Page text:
‘Potentially hazardous’ asteroid as big as Blackpool Tower to fly past Earth TOMORROW
The giant asteroid in question is known as (465824) 2010 FR, which will make a close approach to our planet on September 6. At 162 metres in diameter, the asteroid in question is a true giant – measuring the same height as the Blackpool Tower and almost twice the size of Big Ben. And it’s not only huge, but is also exceptionally speedy – travelling at a whopping 14 kilometres per second.
Thankfully for us, 2010 FR will pass at a close distance of more than 7.5 million kilometres from Earth, but the giant space rock has still piqued the interest of astronomers.
As the asteroid was coming closer to Earth on September 4, researchers at the Virtual Telescope Project snapped into action to take some action shots of the approaching space rock.
With the asteroid being more than 7.8 million kilometres away at the time of the photograph, it was certainly an impressive spot.
The Virtual Telescope Project said: “The telescope carefully tracked the apparent motion of the asteroid, so stars result in long trails, while the asteroid looks like a sharp dot of light in the centre of the image. It is marked by an arrow.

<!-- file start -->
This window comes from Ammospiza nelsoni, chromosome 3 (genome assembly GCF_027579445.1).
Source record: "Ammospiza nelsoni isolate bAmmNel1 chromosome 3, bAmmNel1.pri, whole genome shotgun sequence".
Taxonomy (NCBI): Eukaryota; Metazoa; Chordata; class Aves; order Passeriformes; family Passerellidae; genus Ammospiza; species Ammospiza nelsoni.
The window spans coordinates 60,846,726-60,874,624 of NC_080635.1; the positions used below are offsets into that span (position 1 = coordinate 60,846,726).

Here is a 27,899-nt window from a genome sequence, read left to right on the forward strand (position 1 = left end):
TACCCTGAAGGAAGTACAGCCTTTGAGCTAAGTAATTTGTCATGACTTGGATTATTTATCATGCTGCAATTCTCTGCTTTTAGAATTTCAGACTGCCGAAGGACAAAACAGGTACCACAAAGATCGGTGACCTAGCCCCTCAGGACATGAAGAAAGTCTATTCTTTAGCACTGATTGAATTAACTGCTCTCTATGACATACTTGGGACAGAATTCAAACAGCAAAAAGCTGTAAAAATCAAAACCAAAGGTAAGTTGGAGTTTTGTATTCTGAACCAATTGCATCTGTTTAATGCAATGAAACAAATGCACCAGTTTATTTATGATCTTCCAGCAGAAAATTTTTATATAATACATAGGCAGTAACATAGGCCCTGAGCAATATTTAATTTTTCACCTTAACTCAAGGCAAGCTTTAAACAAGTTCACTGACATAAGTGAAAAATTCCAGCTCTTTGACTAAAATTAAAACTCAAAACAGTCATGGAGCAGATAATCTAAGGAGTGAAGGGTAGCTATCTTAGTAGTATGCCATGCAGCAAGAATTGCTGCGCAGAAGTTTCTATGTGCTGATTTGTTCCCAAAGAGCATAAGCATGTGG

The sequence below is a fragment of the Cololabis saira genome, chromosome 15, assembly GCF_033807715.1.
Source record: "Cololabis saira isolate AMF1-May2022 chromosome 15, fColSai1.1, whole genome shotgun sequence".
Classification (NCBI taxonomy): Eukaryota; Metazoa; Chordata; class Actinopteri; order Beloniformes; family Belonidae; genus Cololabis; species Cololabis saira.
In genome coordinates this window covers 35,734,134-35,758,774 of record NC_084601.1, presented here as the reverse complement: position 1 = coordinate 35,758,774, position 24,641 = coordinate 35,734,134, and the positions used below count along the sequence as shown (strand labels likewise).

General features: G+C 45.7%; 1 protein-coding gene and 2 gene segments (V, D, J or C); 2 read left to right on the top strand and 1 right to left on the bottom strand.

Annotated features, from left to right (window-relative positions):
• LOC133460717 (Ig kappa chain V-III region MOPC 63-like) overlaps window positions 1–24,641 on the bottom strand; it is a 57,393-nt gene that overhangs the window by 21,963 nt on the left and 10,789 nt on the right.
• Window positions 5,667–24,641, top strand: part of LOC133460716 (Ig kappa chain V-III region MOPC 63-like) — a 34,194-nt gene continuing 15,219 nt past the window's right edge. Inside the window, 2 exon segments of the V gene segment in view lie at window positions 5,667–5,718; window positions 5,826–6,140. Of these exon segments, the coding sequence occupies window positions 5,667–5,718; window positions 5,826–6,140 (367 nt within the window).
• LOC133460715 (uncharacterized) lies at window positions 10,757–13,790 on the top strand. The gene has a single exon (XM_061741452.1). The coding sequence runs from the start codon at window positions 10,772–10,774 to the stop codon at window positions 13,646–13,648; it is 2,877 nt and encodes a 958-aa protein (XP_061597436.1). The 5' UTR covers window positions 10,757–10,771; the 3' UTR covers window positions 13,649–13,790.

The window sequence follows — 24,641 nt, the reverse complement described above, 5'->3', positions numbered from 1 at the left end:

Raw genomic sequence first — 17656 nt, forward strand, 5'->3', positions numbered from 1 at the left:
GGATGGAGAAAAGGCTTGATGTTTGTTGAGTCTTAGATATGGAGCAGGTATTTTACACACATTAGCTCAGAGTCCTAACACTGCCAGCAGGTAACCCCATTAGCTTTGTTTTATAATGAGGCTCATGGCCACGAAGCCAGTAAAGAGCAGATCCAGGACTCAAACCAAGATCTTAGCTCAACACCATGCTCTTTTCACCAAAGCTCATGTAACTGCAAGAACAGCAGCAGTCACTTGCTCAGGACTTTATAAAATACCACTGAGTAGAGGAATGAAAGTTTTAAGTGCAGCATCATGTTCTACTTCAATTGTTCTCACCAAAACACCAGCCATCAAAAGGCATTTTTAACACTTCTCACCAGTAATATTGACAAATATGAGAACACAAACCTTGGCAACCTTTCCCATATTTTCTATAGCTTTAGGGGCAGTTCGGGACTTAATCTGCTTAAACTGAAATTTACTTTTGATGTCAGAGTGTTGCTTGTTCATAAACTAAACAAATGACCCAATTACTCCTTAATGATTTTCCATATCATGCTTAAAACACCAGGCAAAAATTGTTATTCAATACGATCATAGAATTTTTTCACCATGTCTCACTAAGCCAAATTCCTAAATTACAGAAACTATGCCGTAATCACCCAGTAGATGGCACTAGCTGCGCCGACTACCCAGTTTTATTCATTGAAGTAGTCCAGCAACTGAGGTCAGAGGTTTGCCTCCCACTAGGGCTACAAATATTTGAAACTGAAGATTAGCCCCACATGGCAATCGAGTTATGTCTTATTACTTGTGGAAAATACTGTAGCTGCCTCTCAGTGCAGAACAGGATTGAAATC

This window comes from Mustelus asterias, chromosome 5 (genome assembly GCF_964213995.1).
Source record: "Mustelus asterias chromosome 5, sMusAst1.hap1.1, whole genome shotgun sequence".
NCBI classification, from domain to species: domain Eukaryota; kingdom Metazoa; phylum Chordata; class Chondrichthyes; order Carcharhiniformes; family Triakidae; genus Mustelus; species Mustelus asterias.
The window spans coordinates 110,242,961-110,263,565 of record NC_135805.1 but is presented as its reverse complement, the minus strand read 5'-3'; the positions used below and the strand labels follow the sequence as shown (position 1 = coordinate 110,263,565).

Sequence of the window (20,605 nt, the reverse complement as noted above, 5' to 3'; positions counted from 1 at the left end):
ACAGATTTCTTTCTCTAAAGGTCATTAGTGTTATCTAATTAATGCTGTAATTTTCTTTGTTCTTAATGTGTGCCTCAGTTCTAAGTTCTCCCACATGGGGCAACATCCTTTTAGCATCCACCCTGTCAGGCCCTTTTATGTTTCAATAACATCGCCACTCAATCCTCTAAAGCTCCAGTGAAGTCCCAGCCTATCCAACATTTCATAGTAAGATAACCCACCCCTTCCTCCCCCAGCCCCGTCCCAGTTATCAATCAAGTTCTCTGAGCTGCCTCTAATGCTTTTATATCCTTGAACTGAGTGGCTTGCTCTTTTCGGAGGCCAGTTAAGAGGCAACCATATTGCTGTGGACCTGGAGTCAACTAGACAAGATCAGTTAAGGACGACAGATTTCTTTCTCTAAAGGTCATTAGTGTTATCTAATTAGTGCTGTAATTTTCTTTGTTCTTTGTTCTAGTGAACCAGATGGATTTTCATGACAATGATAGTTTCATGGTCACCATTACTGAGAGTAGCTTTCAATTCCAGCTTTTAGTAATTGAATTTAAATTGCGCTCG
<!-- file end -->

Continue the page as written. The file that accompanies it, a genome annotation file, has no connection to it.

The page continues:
“The Full Moon was not far in the sky, so the image was taken under less-than-ideal conditions: despite this, asteroid 2010 FR is well visible.
“At the imaging time, asteroid (465824) 2010 FR was at about 7.8 millions of km from the Earth and it was slowly approaching us.”
Despite the asteroid passing at a distance equivalent to 19 times the distance between Earth and the Moon, NASA has still dubbed it “potentially hazardous”.
The term ‘potentially hazardous’ refers to the sentiment that somewhere down the line in the solar system’s history, an asteroid could collide with Earth depending on its future orbits of the Sun.
NASA said: “Potentially Hazardous Asteroids (PHAs) are currently defined based on parameters that measure the asteroid’s potential to make threatening close approaches to the Earth.
“Specifically, all asteroids with a minimum orbit intersection distance (MOID) of 0.05 au or less are considered PHAs.”
It is also a Near Earth Object (NEO), giving NASA the perfect opportunity to study the history of the solar system.
NASA said on its Jet Propulsion Laboratory (JPL) website: “NEOs are comets and asteroids that have been nudged by the gravitational attraction of nearby planets into orbits that allow them to enter the Earth’s neighbourhood.
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“The scientific interest in comets and asteroids is due largely to their status as the relatively unchanged remnant debris from the solar system formation process some 4.6 billion years ago.
“The giant outer planets (Jupiter, Saturn, Uranus, and Neptune) formed from an agglomeration of billions of comets and the left over bits and pieces from this formation process are the comets we see today.
“Likewise, today’s asteroids are the bits and pieces left over from the initial agglomeration of the inner planets that include Mercury, Venus, Earth, and Mars.”
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